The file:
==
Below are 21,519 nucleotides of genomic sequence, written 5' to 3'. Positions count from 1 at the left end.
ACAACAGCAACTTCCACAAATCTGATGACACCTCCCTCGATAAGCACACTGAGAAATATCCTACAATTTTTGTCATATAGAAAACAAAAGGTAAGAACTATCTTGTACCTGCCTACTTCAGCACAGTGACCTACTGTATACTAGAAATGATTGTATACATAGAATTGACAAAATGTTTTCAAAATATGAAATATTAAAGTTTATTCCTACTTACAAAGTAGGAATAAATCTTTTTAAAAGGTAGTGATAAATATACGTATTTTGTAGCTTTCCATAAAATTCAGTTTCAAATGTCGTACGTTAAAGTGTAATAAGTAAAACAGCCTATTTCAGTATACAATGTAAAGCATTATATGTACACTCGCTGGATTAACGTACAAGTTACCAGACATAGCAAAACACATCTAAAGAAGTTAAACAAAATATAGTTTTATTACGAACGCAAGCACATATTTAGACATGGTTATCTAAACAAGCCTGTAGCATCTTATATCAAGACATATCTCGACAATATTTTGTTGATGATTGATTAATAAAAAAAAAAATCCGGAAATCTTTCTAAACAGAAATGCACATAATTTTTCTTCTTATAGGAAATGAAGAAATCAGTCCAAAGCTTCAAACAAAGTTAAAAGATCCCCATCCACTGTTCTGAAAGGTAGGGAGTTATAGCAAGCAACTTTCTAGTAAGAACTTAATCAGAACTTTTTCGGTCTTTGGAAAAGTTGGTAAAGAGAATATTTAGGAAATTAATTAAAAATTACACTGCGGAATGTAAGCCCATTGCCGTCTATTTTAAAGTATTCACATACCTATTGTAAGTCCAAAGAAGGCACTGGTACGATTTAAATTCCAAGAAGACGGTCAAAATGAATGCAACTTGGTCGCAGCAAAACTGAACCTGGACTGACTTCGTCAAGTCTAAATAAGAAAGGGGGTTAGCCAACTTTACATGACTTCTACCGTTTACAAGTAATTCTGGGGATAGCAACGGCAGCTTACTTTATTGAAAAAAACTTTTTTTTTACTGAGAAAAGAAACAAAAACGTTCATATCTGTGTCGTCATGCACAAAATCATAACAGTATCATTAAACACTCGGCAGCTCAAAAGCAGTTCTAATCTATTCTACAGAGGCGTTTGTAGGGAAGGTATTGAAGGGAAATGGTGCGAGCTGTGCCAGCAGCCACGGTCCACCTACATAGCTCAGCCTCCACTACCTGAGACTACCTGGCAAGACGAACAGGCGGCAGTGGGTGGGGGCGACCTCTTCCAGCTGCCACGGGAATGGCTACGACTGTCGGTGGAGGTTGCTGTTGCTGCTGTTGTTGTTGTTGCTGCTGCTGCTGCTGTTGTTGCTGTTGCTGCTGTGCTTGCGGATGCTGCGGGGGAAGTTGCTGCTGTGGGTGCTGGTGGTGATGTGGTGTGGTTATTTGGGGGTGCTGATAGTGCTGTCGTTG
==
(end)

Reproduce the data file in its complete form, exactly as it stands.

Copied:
Below are 21,519 nucleotides of genomic sequence, written 5' to 3'. Positions count from 1 at the left end.
ACAACAGCAACTTCCACAAATCTGATGACACCTCCCTCGATAAGCACACTGAGAAATATCCTACAATTTTTGTCATATAGAAAACAAAAGGTAAGAACTATCTTGTACCTGCCTACTTCAGCACAGTGACCTACTGTATACTAGAAATGATTGTATACATAGAATTGACAAAATGTTTTCAAAATATGAAATATTAAAGTTTATTCCTACTTACAAAGTAGGAATAAATCTTTTTAAAAGGTAGTGATAAATATACGTATTTTGTAGCTTTCCATAAAATTCAGTTTCAAATGTCGTACGTTAAAGTGTAATAAGTAAAACAGCCTATTTCAGTATACAATGTAAAGCATTATATGTACACTCGCTGGATTAACGTACAAGTTACCAGACATAGCAAAACACATCTAAAGAAGTTAAACAAAATATAGTTTTATTACGAACGCAAGCACATATTTAGACATGGTTATCTAAACAAGCCTGTAGCATCTTATATCAAGACATATCTCGACAATATTTTGTTGATGATTGATTAATAAAAAAAAAAATCCGGAAATCTTTCTAAACAGAAATGCACATAATTTTTCTTCTTATAGGAAATGAAGAAATCAGTCCAAAGCTTCAAACAAAGTTAAAAGATCCCCATCCACTGTTCTGAAAGGTAGGGAGTTATAGCAAGCAACTTTCTAGTAAGAACTTAATCAGAACTTTTTCGGTCTTTGGAAAAGTTGGTAAAGAGAATATTTAGGAAATTAATTAAAAATTACACTGCGGAATGTAAGCCCATTGCCGTCTATTTTAAAGTATTCACATACCTATTGTAAGTCCAAAGAAGGCACTGGTACGATTTAAATTCCAAGAAGACGGTCAAAATGAATGCAACTTGGTCGCAGCAAAACTGAACCTGGACTGACTTCGTCAAGTCTAAATAAGAAAGGGGGTTAGCCAACTTTACATGACTTCTACCGTTTACAAGTAATTCTGGGGATAGCAACGGCAGCTTACTTTATTGAAAAAAACTTTTTTTTTACTGAGAAAAGAAACAAAAACGTTCATATCTGTGTCGTCATGCACAAAATCATAACAGTATCATTAAACACTCGGCAGCTCAAAAGCAGTTCTAATCTATTCTACAGAGGCGTTTGTAGGGAAGGTATTGAAGGGAAATGGTGCGAGCTGTGCCAGCAGCCACGGTCCACCTACATAGCTCAGCCTCCACTACCTGAGACTACCTGGCAAGACGAACAGGCGGCAGTGGGTGGGGGCGACCTCTTCCAGCTGCCACGGGAATGGCTACGACTGTCGGTGGAGGTTGCTGTTGCTGCTGTTGTTGTTGTTGCTGCTGCTGCTGCTGTTGTTGCTGTTGCTGCTGTGCTTGCGGATGCTGCGGGGGAAGTTGCTGCTGTGGGTGCTGGTGGTGATGTGGTGTGGTTATTTGGGGGTGCTGATAGTGCTGTCGTTG